Gold

You were the world.
Even as an infant, I recognized
that: the story being that I
gave my very first smile to you.
You went on to redefine holiness.
Somehow the air you breathed around
you was purer, more divine.
It is no wonder I could breathe
easy then.
No wonder my heart was steady.
No wonder my hands didn’t shake.
You made me feel whole. Complete.
Safe.
For two decades, you talked
my monsters down.
You kept my fears at bay.
You made sure my universe was
kind and loving and beautiful.
You swallowed all the ugliness
inside you, keeping it far
from me, from us, from this
house that you built.
The darkness had fight in it
still. Day in and day out, it
fought to leave and you fought
back, choosing your love
over your life.
Until that day on that hospital
bed. Until your very last breath.
The monsters crawled out.
The ugliness resurfaced.
My world shattered.

I am oh so tired of existing without you.

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Song

My mother sits in the renovated room
you didn’t live long enough to see –
your room: the one you two shared for
twenty-three years –
and she smiles at me.
It has been over a year.
Things are different and
things have changed, and I,

I want to ask her:
Is everything that happened in your absence
even real? What good is any existence without
you? Why are we all still here?
Why haven’t we just disappeared –
gone to wherever you exist still?
So many questions;

But I digress.
She’s smiling at me and I’m trying to hurt less,
she birthed me so she knows what I look like
when my heart’s a mess,
And she lost the love of her life when you left,

so this isn’t just about me.

I know my job now is to make her life easy,
to smile at her whenever she looks at me,
to lie to her and tell her we’re all done grieving –

This is what you would have asked of me
if you were still here. But you’re not,
so I have to recreate you from memory,
tell her things that will put her beautiful heart at ease,
look her in the eyes without crying because
that’s what she needs of me,
and I’m still your brave little girl so when she looks at me,
I’m unshaken.
Over it.
Strong.

Like you were.

And I’m praying she doesn’t mention your name.
I hope to god she doesn’t revive a memory.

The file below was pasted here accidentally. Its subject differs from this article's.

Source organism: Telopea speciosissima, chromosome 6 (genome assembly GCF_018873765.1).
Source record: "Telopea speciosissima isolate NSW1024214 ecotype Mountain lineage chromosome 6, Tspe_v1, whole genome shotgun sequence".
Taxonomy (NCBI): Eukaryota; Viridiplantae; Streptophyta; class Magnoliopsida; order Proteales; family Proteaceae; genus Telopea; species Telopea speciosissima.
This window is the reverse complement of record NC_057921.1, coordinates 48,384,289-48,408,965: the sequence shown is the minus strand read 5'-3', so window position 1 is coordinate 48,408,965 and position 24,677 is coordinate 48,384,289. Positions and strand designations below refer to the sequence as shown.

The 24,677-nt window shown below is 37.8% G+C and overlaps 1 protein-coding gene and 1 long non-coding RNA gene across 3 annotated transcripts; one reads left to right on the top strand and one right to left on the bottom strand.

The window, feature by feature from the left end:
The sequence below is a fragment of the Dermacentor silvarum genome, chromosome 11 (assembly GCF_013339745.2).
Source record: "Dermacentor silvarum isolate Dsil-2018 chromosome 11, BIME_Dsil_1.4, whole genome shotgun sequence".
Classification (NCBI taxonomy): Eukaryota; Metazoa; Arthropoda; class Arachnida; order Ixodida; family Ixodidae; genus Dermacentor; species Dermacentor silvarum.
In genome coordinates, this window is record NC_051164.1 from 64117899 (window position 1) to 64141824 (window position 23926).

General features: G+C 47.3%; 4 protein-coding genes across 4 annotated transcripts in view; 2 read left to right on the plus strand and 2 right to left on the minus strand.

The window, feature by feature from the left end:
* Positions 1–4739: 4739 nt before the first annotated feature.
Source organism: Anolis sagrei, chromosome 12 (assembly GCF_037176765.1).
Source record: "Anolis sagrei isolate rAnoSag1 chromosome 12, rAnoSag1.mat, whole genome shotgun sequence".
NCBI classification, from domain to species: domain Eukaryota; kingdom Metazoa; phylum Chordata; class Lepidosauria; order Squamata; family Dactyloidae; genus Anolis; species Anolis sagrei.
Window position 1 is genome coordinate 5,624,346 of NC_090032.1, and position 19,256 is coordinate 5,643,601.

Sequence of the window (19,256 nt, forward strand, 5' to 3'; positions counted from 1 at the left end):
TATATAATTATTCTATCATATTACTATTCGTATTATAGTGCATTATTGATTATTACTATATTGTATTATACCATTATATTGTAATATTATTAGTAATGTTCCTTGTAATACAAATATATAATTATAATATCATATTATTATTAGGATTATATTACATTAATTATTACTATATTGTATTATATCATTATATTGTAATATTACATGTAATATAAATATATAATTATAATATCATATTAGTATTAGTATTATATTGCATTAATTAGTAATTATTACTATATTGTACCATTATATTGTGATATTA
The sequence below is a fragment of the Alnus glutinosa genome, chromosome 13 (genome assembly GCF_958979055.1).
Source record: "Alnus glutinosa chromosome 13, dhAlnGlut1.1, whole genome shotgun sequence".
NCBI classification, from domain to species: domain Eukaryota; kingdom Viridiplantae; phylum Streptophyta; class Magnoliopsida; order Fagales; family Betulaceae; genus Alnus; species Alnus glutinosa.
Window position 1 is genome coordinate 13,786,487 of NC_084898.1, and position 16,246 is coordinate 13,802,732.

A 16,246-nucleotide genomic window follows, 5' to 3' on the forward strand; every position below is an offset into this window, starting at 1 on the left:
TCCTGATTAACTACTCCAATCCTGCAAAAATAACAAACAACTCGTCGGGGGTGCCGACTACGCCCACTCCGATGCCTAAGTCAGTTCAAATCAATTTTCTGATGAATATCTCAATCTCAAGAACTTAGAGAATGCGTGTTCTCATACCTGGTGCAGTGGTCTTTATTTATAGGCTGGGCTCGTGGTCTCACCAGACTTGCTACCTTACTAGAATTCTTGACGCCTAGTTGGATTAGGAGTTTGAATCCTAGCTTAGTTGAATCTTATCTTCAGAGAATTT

I keep her busy so she can’t see the extent of my misery –
and she’s not talking about you yet,
so we joke and we laugh forgetfully.

The art of avoidance is simple.

So when she plays some music,
I welcome the distraction.
I listen intently.

But then comes the inevitable moment
her voice starts to shake,
and we are no longer mother and daughter;
only sisters in heartbreak,
and here we are
no longer putting up a façade for one other,

she says she sings this to you
every night before she sleeps,
but you never listen to her,
you never come back
and she is still begging:
ارجع كما انت … صحواً كنت او مطرا

but you remain gone.

My Manic and I

Please tell the moon it’s over.
We have loved one another for a quarter of a century
so I know she will understand me when I say:
I’m tired and I’m giving up.
Tell her I’m through.
I’ve become too fascinated with darkness to let her light rule me.

Tell the moon I’m sorry.
April was a graveyard that buried me.
And I am not as dead as I would like and
I am barely who I was when I was above ground,

and moon, beautiful moon,
you keep whispering the sweetest things into my ear,
and I hear you,
and I appreciate you,

and I don’t mean this the wrong way.
I don’t mean to hurt you,
but I let the gloom take over me.

Tell the moon it’s all my fault.
I let things slip away from me.
I had an affair with the absence of light
in our bed,
an April ago,

and it has made a home out of my infidelity.
And I didn’t want to hurt her this way,
And I didn’t want to hurt you this way, moon,
but I kept seeing his face every time you looked down on me.

 

*Disclaimer: This poem is named after Laura Marling’s song, “My Manic and I”.

Myth

And I resent the world for continuing to
spin on its axis.
And I hate the flowers for having
the audacity to spring out from the
ground still,
when you are still so gone.
And there are so many things I
do not know,
like where you are now
and if you forgave me before
you went there,
but I know that centuries from